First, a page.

Is cramping normal?
As your baby grows, the added pressure on muscles, joints, ligaments and surrounding body parts can lead to cramping and pain.
Knowing when and why cramps are likely to happen can help you know what is a normal part of being pregnant and when to see your doctor.
What causes cramps?
- Ligaments are the tough strings or bands of body tissue that connect your bones to each other
- Ligament cramps can happen any time while pregnant, and are most often felt between weeks 14 and 20
The normal sources of cramps are the bands of tissue that surround and support your womb. As your baby grows, these bands of tissue stretch. When you change positions, you'll sometimes feel them cramp up on one or both sides of your belly or toward your back.
What to do
- Lay down on your side until it goes away
- A hot water bottle may also help
- Often these cramps go away quickly with rest
Cramps during sex
- Can be both during and after sexual climax
These cramps happen because more blood flows to your pelvic zone when you're pregnant; this, along with more blood flow to your sex organs, can result in cramping and a low backache.
What to do
- Try to relax
- Cramps during sex most often go away quickly
- Ask your partner to give you a lower back rub
Braxton-Hicks contractions (false labor)
- Can happen as early as your fourth month
- Most often happen in your sixth or seventh month
- Feel like the mild cramps you might get during your period
- Can last anywhere from 30 seconds to two minutes
- Will become stronger and more frequent as you near your due date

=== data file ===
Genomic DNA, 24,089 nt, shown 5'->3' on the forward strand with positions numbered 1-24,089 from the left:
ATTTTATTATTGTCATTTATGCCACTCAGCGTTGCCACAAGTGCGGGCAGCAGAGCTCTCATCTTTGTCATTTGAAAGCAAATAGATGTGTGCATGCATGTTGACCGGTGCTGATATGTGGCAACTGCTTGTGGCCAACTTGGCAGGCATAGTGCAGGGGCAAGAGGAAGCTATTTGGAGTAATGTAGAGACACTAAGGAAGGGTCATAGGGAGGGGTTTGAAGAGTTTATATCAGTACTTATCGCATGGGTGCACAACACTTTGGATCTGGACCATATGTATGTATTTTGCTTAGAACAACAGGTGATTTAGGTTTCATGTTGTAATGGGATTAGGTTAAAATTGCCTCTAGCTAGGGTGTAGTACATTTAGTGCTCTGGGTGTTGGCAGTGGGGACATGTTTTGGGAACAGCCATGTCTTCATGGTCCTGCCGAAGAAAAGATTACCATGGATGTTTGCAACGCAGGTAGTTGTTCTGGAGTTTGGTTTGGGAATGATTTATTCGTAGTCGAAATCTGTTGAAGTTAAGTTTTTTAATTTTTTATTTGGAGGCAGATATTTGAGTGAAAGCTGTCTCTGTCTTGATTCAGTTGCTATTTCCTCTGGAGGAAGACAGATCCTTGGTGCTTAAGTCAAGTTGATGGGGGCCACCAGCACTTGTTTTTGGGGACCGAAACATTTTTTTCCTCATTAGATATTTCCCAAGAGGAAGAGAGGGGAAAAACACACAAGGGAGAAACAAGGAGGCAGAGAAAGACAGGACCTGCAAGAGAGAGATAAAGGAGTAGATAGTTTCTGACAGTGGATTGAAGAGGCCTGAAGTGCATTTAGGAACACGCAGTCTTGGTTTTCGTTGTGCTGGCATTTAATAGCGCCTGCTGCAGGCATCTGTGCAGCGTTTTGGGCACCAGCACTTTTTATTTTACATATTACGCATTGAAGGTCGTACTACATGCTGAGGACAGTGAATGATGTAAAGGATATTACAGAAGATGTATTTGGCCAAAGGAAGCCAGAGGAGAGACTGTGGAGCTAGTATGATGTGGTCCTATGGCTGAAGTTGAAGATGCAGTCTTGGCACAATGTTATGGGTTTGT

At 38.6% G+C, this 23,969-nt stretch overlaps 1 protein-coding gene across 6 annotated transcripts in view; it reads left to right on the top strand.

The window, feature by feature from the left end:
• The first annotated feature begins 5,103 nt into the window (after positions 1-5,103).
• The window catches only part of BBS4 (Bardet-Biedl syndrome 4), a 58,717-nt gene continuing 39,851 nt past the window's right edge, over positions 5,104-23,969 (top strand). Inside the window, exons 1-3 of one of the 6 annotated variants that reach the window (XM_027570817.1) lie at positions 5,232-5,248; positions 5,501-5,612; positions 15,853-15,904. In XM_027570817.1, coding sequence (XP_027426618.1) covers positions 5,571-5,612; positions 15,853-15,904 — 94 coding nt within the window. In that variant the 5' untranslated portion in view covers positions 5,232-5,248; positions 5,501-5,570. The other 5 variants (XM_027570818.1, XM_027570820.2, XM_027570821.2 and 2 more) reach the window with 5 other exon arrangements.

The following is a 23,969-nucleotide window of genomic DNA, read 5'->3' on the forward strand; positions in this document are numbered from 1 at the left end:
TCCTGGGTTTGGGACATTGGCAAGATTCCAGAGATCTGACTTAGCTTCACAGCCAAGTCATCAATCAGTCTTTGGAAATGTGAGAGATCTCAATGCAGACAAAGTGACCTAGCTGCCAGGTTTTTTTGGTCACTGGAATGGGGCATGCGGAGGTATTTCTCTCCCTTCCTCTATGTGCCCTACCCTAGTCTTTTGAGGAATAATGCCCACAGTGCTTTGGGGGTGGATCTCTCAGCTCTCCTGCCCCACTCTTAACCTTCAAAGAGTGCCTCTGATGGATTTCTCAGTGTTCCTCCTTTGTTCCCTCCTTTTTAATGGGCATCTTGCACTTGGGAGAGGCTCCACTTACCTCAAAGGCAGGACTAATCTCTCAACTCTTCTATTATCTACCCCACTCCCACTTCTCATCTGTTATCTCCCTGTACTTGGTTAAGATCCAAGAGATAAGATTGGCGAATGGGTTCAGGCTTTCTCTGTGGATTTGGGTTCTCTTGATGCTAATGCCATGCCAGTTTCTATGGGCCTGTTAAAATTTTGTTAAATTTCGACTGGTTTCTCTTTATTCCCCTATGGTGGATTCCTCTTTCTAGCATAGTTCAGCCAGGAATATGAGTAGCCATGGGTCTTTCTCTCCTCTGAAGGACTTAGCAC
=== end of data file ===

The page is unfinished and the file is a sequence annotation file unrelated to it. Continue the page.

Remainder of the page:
This is your womb tightening in what are called Braxton-Hicks contractions (named after the doctor who identified them). These "practice" contractions are getting your womb ready for the hard work of pushing your baby out when you're ready to give birth.
What to do
- Lay down
- Shift positions
- Get up and walk
A change of position may be all it takes to ease these pains.
If you can't tell whether you're in labor or having Braxton-Hicks contractions, be sure to call your doctor. You doctor needs to make sure you are not going into premature labor.
You should also call your doctor if you go through any of these signs:
- More than four contractions in an hour
- Pain in your back, belly or pelvis
- Unusual vaginal discharge/flow
Go to the emergency room if you have these signs:
- So much vaginal bleeding that you need to wear a pad
- Blood clots or grayish discharge on your underwear
- Pain in your lower stomach that becomes worse and stays on one side
- Sudden, sharp stabbing pains in your lower belly
Seek urgent health care if you have:
- Very bad pain
- Bleeding that precedes or happens along with pain
- Nausea, vomiting, dizziness or faintness with more pain and bleeding
- A mild to very bad tender or sore feeling over one or both of your Fallopian tubes
- A change in vaginal discharge/flow
- Very painful pelvic pressure, or the feeling that your baby is pushing down on your pelvis
- A low backache that is not sharp and may travel to your belly
- Cramping that feels like the cramps you get during your period
- Stomach cramps with or without loose stools
- Any of the above signs as well as a change in your baby's movement
Call your doctor right away if you have any of these signs:
- Bleeding with pain or cramps in your lower belly
- Nonstop, very bad pain even without bleeding
- Bleeding that is like a heavy period
- Light bleeding that lasts for more than three days
- A pink or brown discharge from your vagina
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